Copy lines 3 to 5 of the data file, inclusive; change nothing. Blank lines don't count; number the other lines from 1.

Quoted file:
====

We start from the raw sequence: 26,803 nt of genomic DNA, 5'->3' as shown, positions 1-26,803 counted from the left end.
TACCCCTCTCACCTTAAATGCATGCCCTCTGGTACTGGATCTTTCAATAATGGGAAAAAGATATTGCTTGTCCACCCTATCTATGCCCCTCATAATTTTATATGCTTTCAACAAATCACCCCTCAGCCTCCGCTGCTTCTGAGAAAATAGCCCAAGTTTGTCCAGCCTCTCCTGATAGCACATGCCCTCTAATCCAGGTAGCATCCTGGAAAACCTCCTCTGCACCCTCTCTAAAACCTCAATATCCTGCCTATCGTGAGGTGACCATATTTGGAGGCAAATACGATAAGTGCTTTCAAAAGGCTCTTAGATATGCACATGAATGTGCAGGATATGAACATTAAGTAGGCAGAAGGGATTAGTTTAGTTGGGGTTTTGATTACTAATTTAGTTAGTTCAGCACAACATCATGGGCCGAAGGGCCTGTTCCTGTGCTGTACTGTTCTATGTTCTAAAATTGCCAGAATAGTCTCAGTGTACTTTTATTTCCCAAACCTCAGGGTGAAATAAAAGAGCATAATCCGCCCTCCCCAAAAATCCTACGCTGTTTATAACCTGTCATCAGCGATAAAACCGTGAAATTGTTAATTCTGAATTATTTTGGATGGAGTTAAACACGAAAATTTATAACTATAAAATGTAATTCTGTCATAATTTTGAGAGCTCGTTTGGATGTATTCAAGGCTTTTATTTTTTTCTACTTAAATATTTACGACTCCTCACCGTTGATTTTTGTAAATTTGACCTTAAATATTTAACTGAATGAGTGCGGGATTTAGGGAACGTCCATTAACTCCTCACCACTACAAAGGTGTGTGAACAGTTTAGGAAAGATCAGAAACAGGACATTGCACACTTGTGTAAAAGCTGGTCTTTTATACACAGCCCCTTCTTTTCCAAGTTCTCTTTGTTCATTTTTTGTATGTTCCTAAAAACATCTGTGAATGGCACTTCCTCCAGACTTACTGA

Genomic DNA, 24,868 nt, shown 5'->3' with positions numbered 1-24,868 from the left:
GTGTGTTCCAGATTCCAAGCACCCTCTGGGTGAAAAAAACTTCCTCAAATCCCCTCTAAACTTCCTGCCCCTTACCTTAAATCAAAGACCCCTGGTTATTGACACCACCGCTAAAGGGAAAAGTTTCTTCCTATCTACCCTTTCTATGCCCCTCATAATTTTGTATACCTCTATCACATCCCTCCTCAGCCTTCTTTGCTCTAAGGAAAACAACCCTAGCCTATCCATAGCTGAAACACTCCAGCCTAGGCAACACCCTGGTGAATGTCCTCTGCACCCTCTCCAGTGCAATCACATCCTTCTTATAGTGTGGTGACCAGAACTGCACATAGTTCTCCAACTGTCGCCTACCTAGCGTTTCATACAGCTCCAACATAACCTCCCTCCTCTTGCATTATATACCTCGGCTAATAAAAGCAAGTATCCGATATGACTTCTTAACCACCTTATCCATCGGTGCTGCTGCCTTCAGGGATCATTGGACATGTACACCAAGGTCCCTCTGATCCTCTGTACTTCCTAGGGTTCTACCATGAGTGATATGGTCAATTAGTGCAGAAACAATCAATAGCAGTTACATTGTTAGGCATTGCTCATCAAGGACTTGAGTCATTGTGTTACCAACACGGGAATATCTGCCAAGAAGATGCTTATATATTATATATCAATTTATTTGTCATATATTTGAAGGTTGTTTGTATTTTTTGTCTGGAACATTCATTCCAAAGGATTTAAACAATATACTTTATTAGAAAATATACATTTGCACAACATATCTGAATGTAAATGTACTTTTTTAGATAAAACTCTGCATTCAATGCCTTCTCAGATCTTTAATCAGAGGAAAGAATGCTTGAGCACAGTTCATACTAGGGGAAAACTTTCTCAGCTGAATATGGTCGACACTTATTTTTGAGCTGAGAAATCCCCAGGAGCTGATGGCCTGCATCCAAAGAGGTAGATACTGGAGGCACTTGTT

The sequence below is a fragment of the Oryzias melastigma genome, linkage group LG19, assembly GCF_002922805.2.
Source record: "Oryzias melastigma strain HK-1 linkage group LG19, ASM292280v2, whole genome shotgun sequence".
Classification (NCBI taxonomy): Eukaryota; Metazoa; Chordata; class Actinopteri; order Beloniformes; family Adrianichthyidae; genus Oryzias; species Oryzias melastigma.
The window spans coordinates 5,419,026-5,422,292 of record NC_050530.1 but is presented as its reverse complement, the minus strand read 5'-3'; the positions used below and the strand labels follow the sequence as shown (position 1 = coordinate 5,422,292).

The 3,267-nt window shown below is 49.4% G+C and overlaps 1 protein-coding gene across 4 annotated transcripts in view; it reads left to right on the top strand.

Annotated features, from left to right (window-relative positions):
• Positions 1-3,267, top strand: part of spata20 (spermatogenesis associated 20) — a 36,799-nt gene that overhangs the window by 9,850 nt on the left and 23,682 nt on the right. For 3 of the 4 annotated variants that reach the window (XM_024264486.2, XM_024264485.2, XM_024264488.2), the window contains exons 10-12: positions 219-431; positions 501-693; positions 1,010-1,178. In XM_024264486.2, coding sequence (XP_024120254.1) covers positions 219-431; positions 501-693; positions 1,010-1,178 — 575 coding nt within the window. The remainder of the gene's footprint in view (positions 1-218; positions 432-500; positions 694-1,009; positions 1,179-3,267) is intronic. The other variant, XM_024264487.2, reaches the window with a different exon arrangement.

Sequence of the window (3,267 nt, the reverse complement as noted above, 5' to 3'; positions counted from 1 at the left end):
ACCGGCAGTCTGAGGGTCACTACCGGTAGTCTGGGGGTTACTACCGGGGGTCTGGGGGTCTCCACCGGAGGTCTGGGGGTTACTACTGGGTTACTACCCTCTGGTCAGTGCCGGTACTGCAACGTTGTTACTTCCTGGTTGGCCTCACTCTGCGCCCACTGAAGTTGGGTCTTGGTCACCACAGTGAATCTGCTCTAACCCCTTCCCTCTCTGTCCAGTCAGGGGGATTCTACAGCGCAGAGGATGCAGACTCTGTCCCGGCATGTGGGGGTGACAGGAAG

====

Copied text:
Genomic DNA, 24,868 nt, shown 5'->3' with positions numbered 1-24,868 from the left:
GTGTGTTCCAGATTCCAAGCACCCTCTGGGTGAAAAAAACTTCCTCAAATCCCCTCTAAACTTCCTGCCCCTTACCTTAAATCAAAGACCCCTGGTTATTGACACCACCGCTAAAGGGAAAAGTTTCTTCCTATCTACCCTTTCTATGCCCCTCATAATTTTGTATACCTCTATCACATCCCTCCTCAGCCTTCTTTGCTCTAAGGAAAACAACCCTAGCCTATCCATAGCTGAAACACTCCAGCCTAGGCAACACCCTGGTGAATGTCCTCTGCACCCTCTCCAGTGCAATCACATCCTTCTTATAGTGTGGTGACCAGAACTGCACATAGTTCTCCAACTGTCGCCTACCTAGCGTTTCATACAGCTCCAACATAACCTCCCTCCTCTTGCATTATATACCTCGGCTAATAAAAGCAAGTATCCGATATGACTTCTTAACCACCTTATCCATCGGTGCTGCTGCCTTCAGGGATCATTGGACATGTACACCAAGGTCCCTCTGATCCTCTGTACTTCCTAGGGTTCTACCATGAGTGATATGGTCAATTAGTGCAGAAACAATCAATAGCAGTTACATTGTTAGGCATTGCTCATCAAGGACTTGAGTCATTGTGTTACCAACACGGGAATATCTGCCAAGAAGATGCTTATATATTATATATCAATTTATTTGTCATATATTTGAAGGTTGTTTGTATTTTTTGTCTGGAACATTCATTCCAAAGGATTTAAACAATATACTTTATTAGAAAATATACATTTGCACAACATATCTGAATGTAAATGTACTTTTTTAGATAAAACTCTGCATTCAATGCCTTCTCAGATCTTTAATCAGAGGAAAGAATGCTTGAGCACAGTTCATACTAGGGGAAAACTTTCTCAGCTGAATATGGTCGACACTTATTTTTGAGCTGAGAAATCCCCAGGAGCTGATGGCCTGCATCCAAAGAGGTAGATACTGGAGGCACTTGTT

The sequence below is a fragment of the Oryzias melastigma genome, linkage group LG19, assembly GCF_002922805.2.